What is Passive House?

A few weeks ago I attended a class for Passive House through the Seattle AIA. The Passive House Institute US (PHIUS) is a non-profit organization that verifies and approves super efficient buildings (not just houses)-meaning a building that achieves an overall energy savings of 60-70% over conventional building and provides 90% of its heating without mechanical means.

While the PHIUS standards deal mainly with energy use, other certifications, like the Living Building Challenge, deal with “the whole pie” of material use, site location, etc and can be complimentary. The logic behind the concentration on energy use is the carbon footprint of a building: 8% in actual construction, 92% in energy use over its lifetime.

Reduced energy use is achieved by creating a super tight building that uses the sun for heating, through direct and passive solar gain, solar sinks and thermal masses, while providing appropriate shading for warm months.

Sam Hagerman, President of the Passive House Alliance, presented examples of construction techniques frequently used in Passive House Buildings to ensure a “Stem to Stern” blanket of insulation, including liquid applied membranes and flashing, multi-layered walls that eliminate thermal bridging and argon filled triple pane windows with a U-factor of 0.125, with other features such as adjustable exterior shading and louvers and heat recovery ventilators. He estimates the cost to do a Passive House is 5-10% more than conventional construction.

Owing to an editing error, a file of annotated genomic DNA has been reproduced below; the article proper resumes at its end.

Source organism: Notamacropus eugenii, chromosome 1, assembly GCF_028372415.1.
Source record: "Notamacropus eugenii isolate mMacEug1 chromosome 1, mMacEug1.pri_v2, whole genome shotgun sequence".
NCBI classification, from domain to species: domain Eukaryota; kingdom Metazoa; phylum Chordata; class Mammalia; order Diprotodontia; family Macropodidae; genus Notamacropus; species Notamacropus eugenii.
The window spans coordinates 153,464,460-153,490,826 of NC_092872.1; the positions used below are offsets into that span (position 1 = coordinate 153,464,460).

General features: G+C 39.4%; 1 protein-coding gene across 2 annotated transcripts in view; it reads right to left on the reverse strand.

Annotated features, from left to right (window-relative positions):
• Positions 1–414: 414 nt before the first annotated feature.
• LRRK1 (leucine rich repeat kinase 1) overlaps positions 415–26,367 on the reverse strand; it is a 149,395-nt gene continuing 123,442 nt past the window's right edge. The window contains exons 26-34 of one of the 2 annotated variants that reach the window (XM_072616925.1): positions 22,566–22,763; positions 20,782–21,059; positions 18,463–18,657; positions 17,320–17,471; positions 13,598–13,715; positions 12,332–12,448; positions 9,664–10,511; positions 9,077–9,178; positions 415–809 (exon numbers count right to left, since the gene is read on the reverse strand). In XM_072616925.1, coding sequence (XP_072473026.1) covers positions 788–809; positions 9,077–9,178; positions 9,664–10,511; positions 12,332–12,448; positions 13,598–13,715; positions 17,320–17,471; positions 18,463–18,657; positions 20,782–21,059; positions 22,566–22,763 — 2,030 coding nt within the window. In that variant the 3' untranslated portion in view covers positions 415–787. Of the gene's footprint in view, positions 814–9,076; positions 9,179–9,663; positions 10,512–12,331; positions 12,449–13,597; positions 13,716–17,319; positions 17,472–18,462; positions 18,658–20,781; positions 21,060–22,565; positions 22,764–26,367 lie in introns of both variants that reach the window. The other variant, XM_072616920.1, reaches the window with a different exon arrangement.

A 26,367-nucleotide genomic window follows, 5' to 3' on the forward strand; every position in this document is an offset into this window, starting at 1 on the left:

Graham Irwin, a certified Passive House Consultant, presented some interesting numbers relating to air leakage. In standard construction homes, 40% of air leakage comes from the crawlspace, which is detrimental to indoor air quality because of potential radon infiltration. The average home in the US has the equivalent of a 3 square foot hole due to small air leakage. A 9mph wind effectively produces a 30% drop in R-value (the measure of thermal resistance in building materials, the higher the better).

Click here for a handy list of Certified PHIUS Projects. The Kiln Apartments in Portland, currently under construction, are intended to become the largest Passive House certified project in the US, with energy performance 65-75% better than Portland’s already progressive energy standards.  The Stellar Apartments in Eugene, OR, are built to Passive House standards and provide affordable housing.

How do you build and certify a Passive House building? See the Step-by-Step Guide and Fee Structure.

Coming soon to the blog: Should you certify your home?